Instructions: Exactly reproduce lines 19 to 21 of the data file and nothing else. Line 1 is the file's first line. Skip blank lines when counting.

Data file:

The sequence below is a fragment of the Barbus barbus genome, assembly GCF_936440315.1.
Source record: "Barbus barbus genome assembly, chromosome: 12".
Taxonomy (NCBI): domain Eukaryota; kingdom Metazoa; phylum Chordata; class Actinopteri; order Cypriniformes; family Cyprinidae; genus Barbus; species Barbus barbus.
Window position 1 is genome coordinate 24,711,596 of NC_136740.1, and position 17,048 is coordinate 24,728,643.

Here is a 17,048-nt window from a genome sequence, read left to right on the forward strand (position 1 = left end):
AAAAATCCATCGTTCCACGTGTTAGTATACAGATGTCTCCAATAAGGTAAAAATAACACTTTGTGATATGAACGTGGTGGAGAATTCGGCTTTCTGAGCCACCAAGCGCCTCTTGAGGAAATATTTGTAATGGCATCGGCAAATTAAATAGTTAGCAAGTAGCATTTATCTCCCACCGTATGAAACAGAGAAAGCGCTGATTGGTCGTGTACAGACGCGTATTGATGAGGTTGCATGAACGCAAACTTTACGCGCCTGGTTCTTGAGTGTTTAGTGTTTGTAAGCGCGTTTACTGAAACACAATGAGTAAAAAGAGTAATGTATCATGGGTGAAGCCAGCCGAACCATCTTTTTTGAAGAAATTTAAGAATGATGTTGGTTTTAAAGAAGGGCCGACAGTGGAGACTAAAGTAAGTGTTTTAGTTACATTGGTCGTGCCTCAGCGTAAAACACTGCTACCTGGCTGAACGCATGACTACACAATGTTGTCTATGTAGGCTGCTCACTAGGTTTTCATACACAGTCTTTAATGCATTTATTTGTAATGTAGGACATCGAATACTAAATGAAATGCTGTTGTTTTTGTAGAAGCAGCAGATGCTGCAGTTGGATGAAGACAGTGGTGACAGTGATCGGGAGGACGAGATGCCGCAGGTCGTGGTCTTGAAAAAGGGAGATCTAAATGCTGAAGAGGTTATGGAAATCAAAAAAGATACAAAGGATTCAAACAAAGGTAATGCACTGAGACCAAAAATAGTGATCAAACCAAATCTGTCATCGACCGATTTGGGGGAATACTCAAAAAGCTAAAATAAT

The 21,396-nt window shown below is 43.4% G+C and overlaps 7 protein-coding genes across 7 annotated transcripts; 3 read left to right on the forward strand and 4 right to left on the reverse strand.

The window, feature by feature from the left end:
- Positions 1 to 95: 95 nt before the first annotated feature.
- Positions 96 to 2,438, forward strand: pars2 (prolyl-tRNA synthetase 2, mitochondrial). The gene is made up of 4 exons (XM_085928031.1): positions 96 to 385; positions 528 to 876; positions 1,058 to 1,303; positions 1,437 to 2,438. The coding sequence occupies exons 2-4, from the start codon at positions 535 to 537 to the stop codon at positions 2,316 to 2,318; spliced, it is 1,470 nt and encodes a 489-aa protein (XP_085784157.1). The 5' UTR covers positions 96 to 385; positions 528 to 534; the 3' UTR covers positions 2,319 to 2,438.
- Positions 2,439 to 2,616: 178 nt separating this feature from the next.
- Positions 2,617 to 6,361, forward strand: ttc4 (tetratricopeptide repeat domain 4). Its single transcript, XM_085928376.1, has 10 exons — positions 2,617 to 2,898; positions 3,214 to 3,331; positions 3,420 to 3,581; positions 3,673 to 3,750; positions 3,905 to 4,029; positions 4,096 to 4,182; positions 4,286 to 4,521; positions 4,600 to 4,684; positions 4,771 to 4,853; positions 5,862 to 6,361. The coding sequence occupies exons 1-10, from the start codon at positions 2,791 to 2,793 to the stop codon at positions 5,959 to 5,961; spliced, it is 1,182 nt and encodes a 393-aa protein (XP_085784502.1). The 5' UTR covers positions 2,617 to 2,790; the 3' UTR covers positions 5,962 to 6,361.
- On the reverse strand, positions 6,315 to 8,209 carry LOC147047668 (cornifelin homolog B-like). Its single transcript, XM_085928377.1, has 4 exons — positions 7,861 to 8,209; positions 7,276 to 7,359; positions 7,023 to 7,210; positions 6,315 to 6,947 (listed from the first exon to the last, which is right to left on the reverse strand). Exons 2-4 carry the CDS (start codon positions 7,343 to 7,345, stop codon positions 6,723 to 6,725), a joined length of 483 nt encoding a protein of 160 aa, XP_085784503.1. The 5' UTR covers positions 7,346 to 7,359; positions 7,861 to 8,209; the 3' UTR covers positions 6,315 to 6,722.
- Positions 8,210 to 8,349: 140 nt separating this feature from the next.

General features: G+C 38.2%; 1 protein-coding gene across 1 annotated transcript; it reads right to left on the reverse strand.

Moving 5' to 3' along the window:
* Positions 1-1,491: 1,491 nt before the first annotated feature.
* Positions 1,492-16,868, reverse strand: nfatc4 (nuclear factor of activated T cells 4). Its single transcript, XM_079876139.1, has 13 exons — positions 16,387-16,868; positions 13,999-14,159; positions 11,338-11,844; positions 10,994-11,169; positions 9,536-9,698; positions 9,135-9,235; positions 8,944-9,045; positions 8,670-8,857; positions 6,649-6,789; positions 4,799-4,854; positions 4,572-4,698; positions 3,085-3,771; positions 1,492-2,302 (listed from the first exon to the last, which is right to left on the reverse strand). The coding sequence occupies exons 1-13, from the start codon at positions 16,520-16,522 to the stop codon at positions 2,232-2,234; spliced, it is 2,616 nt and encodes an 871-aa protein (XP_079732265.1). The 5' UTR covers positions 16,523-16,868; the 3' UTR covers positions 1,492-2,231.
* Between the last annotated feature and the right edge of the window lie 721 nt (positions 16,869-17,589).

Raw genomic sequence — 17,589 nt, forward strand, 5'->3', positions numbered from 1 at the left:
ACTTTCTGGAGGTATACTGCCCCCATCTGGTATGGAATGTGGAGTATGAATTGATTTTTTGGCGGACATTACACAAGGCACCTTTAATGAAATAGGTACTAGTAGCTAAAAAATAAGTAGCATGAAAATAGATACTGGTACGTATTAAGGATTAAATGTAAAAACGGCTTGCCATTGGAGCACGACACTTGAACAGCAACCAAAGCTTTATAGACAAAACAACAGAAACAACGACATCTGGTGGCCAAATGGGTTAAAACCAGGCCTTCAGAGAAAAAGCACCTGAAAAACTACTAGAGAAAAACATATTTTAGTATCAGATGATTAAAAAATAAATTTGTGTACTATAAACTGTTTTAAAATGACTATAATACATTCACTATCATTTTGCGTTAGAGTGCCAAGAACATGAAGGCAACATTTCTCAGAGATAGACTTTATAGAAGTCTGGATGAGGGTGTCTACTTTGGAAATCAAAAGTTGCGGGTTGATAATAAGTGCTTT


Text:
* Between the last annotated feature and the right edge of the window lie 721 nt (positions 16,869-17,589).

Raw genomic sequence — 17,589 nt, forward strand, 5'->3', positions numbered from 1 at the left:
ACTTTCTGGAGGTATACTGCCCCCATCTGGTATGGAATGTGGAGTATGAATTGATTTTTTGGCGGACATTACACAAGGCACCTTTAATGAAATAGGTACTAGTAGCTAAAAAATAAGTAGCATGAAAATAGATACTGGTACGTATTAAGGATTAAATGTAAAAACGGCTTGCCATTGGAGCACGACACTTGAACAGCAACCAAAGCTTTATAGACAAAACAACAGAAACAACGACATCTGGTGGCCAAATGGGTTAAAACCAGGCCTTCAGAGAAAAAGCACCTGAAAAACTACTAGAGAAAAACATATTTTAGTATCAGATGATTAAAAAATAAATTTGTGTACTATAAACTGTTTTAAAATGACTATAATACATTCACTATCATTTTGCGTTAGAGTGCCAAGAACATGAAGGCAACATTTCTCAGAGATAGACTTTATAGAAGTCTGGATGAGGGTGTCTACTTTGGAAATCAAAAGTTGCGGGTTGATAATAAGTGCTTT